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The association between adult attained height and sitting height with mortality in the European Prospective Investigation into Cancer and Nutrition (EPIC)

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Title: The association between adult attained height and sitting height with mortality in the European Prospective Investigation into Cancer and Nutrition (EPIC)
Authors: Sawada, N
Wark, PA
Merritt, MA
Tsugane, S
Ward, HA
Rinaldi, S
Weiderpass, E
Dartois, L
Boutron-Ruault, MC
His, M
Turzanski-Fortner, R
Kaaks, R
Overvad, K
Redondo, ML
Travier, N
Molina-Portillo, E
Dorronsoro, M
Cirera, L
Ardanaz, E
Perez-Cornago, A
Trichopoulou, A
Lagiou, P
Valanou, E
Masala, G
Pala, V
Peeters, PHM
Van der Schouw, YT
Melander, O
Manjer, J
Da Silva, M
Skeie, G
Tjonneland, A
Olsen, A
Gunter, MJ
Riboli, E
Cross, AJ
Item Type: Journal Article
Abstract: Adult height and sitting height may reflect genetic and environmental factors, including early life nutrition, physical and social environments. Previous studies have reported divergent associations for height and chronic disease mortality, with positive associations observed for cancer mortality but inverse associations for circulatory disease mortality. Sitting height might be more strongly associated with insulin resistance; however, data on sitting height and mortality is sparse. Using the European Prospective Investigation into Cancer and Nutrition study, a prospective cohort of 409,748 individuals, we examined adult height and sitting height in relation to all-cause and cause-specific mortality. Height was measured in the majority of participants; sitting height was measured in ~253,000 participants. During an average of 12.5 years of follow-up, 29,810 deaths (11,931 from cancer and 7,346 from circulatory disease) were identified. Hazard ratios (HR) with 95% confidence intervals (CI) for death were calculated using multivariable Cox regression within quintiles of height. Height was positively associated with cancer mortality (men: HRQ5 vs. Q1 = 1.11, 95%CI = 1.00–1.24; women: HRQ5 vs. Q1 = 1.17, 95%CI = 1.07–1.28). In contrast, height was inversely associated with circulatory disease mortality (men: HRQ5 vs. Q1 = 0.63, 95%CI = 0.56–0.71; women: HRQ5 vs. Q1 = 0.81, 95%CI = 0.70–0.93). Although sitting height was not associated with cancer mortality, it was inversely associated with circulatory disease (men: HRQ5 vs. Q1 = 0.64, 95%CI = 0.55–0.75; women: HRQ5 vs. Q1 = 0.60, 95%CI = 0.49–0.74) and respiratory disease mortality (men: HRQ5 vs. Q1 = 0.45, 95%CI = 0.28–0.71; women: HRQ5 vs. Q1 = 0.60, 95%CI = 0.40–0.89). We observed opposing effects of height on cancer and circulatory disease mortality. Sitting height was inversely associated with circulatory disease and respiratory disease mortality.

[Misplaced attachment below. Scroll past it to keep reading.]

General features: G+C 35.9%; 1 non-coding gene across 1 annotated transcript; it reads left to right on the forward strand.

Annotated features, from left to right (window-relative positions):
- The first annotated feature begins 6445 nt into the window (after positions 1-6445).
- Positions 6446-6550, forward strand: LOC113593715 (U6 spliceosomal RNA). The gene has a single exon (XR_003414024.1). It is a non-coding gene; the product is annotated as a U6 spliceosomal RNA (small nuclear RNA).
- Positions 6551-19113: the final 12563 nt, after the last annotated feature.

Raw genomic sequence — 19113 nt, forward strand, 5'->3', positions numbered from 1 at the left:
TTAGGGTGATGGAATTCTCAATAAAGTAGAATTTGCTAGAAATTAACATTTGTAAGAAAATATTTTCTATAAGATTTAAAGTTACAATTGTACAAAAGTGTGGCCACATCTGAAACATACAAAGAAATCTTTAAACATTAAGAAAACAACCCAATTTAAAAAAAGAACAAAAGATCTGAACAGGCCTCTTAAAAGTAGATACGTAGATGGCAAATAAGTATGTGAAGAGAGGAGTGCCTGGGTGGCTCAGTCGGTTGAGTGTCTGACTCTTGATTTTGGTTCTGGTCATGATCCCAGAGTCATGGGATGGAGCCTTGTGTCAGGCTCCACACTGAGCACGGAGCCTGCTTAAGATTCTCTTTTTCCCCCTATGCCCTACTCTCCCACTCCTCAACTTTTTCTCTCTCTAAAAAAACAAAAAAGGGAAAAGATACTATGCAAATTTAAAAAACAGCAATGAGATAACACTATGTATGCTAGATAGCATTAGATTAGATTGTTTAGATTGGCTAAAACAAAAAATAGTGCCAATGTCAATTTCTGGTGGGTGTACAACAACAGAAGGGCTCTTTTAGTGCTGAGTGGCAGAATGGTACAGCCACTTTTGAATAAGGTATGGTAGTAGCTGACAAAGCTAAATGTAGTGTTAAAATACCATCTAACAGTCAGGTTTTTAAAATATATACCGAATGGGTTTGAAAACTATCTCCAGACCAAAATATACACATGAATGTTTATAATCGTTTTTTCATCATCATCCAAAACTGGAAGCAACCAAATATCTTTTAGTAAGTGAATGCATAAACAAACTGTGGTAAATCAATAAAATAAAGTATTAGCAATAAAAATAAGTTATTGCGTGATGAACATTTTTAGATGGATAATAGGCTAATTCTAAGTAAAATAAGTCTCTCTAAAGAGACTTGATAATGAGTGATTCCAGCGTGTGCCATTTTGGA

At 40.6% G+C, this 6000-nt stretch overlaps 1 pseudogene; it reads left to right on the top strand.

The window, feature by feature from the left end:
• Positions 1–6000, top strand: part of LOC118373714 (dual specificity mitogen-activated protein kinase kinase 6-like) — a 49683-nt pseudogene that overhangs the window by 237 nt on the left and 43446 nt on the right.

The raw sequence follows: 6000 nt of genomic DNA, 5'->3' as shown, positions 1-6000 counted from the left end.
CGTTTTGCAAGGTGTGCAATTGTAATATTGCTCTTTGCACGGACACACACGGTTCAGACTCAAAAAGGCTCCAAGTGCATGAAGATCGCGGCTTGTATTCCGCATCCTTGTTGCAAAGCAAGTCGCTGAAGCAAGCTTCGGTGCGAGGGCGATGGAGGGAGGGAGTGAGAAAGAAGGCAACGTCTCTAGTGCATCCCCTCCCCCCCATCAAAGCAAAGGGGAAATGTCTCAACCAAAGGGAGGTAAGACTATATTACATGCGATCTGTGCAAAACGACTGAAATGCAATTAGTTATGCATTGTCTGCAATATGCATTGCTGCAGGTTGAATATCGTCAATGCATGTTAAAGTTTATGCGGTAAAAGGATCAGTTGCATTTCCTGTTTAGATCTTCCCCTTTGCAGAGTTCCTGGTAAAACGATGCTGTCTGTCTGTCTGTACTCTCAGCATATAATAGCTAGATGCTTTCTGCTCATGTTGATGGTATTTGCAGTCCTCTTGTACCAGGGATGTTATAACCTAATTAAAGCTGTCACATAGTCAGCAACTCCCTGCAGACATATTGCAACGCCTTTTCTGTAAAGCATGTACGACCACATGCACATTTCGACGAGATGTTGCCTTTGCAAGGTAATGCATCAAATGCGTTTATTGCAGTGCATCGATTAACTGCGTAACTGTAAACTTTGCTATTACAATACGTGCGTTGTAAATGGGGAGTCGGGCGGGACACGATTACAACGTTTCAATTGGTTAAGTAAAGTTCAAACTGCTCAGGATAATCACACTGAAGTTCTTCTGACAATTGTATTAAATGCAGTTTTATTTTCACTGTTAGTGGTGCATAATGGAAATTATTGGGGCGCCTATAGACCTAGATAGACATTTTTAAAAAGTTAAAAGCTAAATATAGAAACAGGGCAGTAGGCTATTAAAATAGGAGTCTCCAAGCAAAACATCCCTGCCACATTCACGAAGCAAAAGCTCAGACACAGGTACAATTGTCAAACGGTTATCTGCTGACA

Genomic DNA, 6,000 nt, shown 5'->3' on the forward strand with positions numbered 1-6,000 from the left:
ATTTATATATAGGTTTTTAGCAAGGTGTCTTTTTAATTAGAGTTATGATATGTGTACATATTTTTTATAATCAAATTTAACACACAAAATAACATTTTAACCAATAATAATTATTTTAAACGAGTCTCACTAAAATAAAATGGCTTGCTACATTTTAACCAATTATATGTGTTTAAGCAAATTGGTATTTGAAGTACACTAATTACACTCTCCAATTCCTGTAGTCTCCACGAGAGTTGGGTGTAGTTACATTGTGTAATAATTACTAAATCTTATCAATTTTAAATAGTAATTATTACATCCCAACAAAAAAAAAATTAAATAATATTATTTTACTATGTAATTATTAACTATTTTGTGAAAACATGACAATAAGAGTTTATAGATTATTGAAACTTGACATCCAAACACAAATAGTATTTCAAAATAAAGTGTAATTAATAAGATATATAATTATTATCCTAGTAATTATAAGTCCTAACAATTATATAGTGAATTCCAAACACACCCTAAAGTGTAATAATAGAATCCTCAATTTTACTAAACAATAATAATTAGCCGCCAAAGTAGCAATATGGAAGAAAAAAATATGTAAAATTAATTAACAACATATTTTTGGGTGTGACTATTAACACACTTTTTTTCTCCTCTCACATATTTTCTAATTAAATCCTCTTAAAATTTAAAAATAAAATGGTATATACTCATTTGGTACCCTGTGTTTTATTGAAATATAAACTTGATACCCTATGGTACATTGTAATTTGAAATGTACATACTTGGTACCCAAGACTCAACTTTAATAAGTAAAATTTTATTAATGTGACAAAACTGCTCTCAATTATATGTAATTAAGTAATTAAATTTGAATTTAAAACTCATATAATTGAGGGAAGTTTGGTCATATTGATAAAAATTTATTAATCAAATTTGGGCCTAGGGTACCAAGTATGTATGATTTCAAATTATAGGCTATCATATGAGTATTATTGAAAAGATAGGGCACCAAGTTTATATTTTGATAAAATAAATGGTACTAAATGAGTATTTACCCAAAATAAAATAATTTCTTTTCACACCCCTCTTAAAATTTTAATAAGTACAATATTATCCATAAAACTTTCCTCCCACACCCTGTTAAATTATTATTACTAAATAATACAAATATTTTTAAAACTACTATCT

Issue Date: 3-Mar-2017
Date of Acceptance: 16-Feb-2017
URI: http://hdl.handle.net/10044/1/44786
DOI: https://dx.doi.org/10.1371/journal.pone.0173117
ISSN: 1932-6203
Publisher: Public Library of Science
Journal / Book Title: PLOS One
Volume: 12
Issue: 3
Copyright Statement: © 2017 Sawada et al. This is an open access article distributed under the terms of the Creative Commons Attribution License, which permits unrestricted use, distribution, and reproduction in any medium, provided the original author and source are credited.
Sponsor/Funder: Imperial College Trust
Funder's Grant Number: P47328
Keywords: General Science & Technology
MD Multidisciplinary
Publication Status: Published
Article Number: e0173117
Appears in Collections:Faculty of Medicine
Epidemiology, Public Health and Primary Care



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